Yangshou

26 09 2009
Yulong River

Yulong River

We arrived in the beautiful karst region of Guiling/Yangshou.  Jason had been to Yangshou a decade ago,and the town has become much more popular with tourists, with good reason.  The scenery has stunning karst peaks, rice fields, bamboo groves and calm rivers.  Yangshou has changed, with many more restaurants catering to westerners and the ubiquitous chains of McDonald’s and Kentucky Fried Chicken have moved in plus a multitude of other places offering “wood fired pizza”, hamburgers, spaghetti, western breakfast, etc.  Additionally, as more Chinese move into the middle class and begin to take more vacations, the large Chinese tour groups flooding out of tour buses,  led by flag-waving, bullhorn wielding guides have become a common component of the street scene in Yangshou. Read the rest of this entry »

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Kaili

20 09 2009
Miao village

Miao village

We left Yunnan and headed east to the city of Kaili in Guizhou province. The goal was to visit traditional Miao villages in the area. The Miao are linguistically and ethnically related to the Mong (Hmong) people who live in Thailand, Laos Vietnam, (and now agricultural areas known for growing strawberries in California). The Miao in China are known for their colorful clothing, ornate silver jewelry and embroidered baby packs.





Naxi Architecture

18 09 2009
Naxi frame

Naxi frame

Yunnan province is known for the Naxi culture, but as city planners, we also were interested in Naxi architecture.  Naxi traditional buildings are known for their quintessential tile roofs and wood framing, in addition to their resilience during earthquakes.  Many of the traditional Naxi buildings withstood a recent earthquake, so the government has been encouraging builders to continue to use this style for new buildings.  On a bike ride into the countryside north of Lijiang, we observed many new Naxi style buildings being built. Read the rest of this entry »





Lijiang and Tiger Leaping Gorge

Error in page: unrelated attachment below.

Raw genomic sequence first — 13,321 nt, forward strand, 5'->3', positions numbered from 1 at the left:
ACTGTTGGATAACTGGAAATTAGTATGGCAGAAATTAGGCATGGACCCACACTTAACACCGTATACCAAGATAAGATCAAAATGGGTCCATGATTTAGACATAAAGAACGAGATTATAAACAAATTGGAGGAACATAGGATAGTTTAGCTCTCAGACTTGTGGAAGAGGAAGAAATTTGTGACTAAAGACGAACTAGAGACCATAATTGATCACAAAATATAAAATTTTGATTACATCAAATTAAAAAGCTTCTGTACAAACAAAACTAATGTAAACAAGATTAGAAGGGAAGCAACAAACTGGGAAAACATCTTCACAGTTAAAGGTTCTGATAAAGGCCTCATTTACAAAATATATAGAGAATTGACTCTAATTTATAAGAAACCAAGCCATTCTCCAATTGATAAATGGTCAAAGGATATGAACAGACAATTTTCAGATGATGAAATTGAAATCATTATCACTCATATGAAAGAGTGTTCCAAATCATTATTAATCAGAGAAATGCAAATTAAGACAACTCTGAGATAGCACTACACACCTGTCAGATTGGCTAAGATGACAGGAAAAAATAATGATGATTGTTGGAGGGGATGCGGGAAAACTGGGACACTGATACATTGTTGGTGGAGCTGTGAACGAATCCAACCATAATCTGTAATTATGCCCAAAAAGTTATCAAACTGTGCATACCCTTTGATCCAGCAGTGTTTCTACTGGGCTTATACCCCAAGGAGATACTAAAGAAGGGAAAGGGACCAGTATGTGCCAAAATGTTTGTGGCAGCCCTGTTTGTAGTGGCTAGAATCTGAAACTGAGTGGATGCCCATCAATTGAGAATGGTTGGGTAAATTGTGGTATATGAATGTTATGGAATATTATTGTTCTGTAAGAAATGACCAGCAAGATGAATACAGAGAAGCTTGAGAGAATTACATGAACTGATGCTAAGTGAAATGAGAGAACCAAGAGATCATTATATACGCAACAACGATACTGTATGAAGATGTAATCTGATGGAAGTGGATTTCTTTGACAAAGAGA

16 09 2009
Lijiang

Lijiang

We stayed in the small, historic town of Lijiang before doing an overnight at the Tiger Leaping Gorge.  Lijiang is a well-travelled tourist spot, and the traditional portion of the town was used in the movie Crouching Tiger, Hidden Dragon for some of the shots.  We also visited a small village north of town, and visited a fairly well known traditional doctor. Read the rest of this entry »





Kunming

10 09 2009
Brand-new Kunming

Brand-new Kunming

We made a quick stop on the main city of Kunming in Yunnan province after our train down to the southern part of China.  It is another rapidly modernizing city in China, with a vibrant (to the point of being too much) redeveloped core mixing old and new buildings and structures.  The city is known for nice tree lined streets, and as city planners, we noticed many recently redeveloped plazas and squares where large, mature trees were incorporated in the design and preserved, which is a nice change in China. Read the rest of this entry »





Emei Shan (Mt. Emei)

7 09 2009
Emei Shan

Emei Shan

We went to the town of Leshan to get our visa extended and to spend a few days climbing on Emei Shan (Mount Emei).  Emei Shan is one of the four sacred Buddhist mountains in China with many monasteries and temples on the way to the summit, which has been climbed by Buddhist pilgrims for many years.  Leshan is also famous for a very large Buddha statue carved into a cliff along the river.





Chengdu

3 09 2009
Alexa at Toaist temple

Alexa at Toaist temple

We arrived in the big city of Chengdu.  Here we visited a panda reserve, rode bikes around the city to various temples and parks, took a Sichuan cooking class, saw a theater performance and learned to play ma-jong.  We had hoped to go to a large museum in the area, but we didn’t know there was only one bus a day and we missed it on our last day before leaving town.  Chengdu is a nice city with good bike lanes and many parks.  It is also very modern and you see many, many new buildings and shopping plazas under construction (similar to what we saw in Beijing and Xian).
Read the rest of this entry »